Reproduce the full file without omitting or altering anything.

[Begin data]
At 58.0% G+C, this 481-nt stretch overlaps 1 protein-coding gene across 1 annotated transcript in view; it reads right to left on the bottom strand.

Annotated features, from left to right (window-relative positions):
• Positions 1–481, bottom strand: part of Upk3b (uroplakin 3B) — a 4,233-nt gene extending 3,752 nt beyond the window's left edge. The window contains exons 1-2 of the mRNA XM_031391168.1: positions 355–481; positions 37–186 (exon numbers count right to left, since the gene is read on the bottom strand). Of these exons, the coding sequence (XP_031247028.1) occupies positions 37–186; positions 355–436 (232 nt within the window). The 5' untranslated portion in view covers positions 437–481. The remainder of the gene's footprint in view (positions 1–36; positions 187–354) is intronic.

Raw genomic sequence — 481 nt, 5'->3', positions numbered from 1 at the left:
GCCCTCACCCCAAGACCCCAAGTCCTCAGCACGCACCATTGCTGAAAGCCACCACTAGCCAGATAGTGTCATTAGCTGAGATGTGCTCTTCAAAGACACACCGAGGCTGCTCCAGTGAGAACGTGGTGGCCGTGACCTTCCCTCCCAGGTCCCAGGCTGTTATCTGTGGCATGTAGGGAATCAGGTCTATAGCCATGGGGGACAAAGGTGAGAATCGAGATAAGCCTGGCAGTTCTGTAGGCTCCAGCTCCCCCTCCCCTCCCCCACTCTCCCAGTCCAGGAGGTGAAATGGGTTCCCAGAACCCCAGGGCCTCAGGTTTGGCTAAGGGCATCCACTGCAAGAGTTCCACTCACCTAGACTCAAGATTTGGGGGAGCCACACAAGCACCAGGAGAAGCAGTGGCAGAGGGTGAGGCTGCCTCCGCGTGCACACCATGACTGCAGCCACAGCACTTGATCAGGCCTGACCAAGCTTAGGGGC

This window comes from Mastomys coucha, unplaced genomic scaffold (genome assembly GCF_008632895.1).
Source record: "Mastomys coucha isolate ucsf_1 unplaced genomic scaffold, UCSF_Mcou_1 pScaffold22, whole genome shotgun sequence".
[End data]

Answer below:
At 58.0% G+C, this 481-nt stretch overlaps 1 protein-coding gene across 1 annotated transcript in view; it reads right to left on the bottom strand.

Annotated features, from left to right (window-relative positions):
• Positions 1–481, bottom strand: part of Upk3b (uroplakin 3B) — a 4,233-nt gene extending 3,752 nt beyond the window's left edge. The window contains exons 1-2 of the mRNA XM_031391168.1: positions 355–481; positions 37–186 (exon numbers count right to left, since the gene is read on the bottom strand). Of these exons, the coding sequence (XP_031247028.1) occupies positions 37–186; positions 355–436 (232 nt within the window). The 5' untranslated portion in view covers positions 437–481. The remainder of the gene's footprint in view (positions 1–36; positions 187–354) is intronic.

Raw genomic sequence — 481 nt, 5'->3', positions numbered from 1 at the left:
GCCCTCACCCCAAGACCCCAAGTCCTCAGCACGCACCATTGCTGAAAGCCACCACTAGCCAGATAGTGTCATTAGCTGAGATGTGCTCTTCAAAGACACACCGAGGCTGCTCCAGTGAGAACGTGGTGGCCGTGACCTTCCCTCCCAGGTCCCAGGCTGTTATCTGTGGCATGTAGGGAATCAGGTCTATAGCCATGGGGGACAAAGGTGAGAATCGAGATAAGCCTGGCAGTTCTGTAGGCTCCAGCTCCCCCTCCCCTCCCCCACTCTCCCAGTCCAGGAGGTGAAATGGGTTCCCAGAACCCCAGGGCCTCAGGTTTGGCTAAGGGCATCCACTGCAAGAGTTCCACTCACCTAGACTCAAGATTTGGGGGAGCCACACAAGCACCAGGAGAAGCAGTGGCAGAGGGTGAGGCTGCCTCCGCGTGCACACCATGACTGCAGCCACAGCACTTGATCAGGCCTGACCAAGCTTAGGGGC

This window comes from Mastomys coucha, unplaced genomic scaffold (genome assembly GCF_008632895.1).
Source record: "Mastomys coucha isolate ucsf_1 unplaced genomic scaffold, UCSF_Mcou_1 pScaffold22, whole genome shotgun sequence".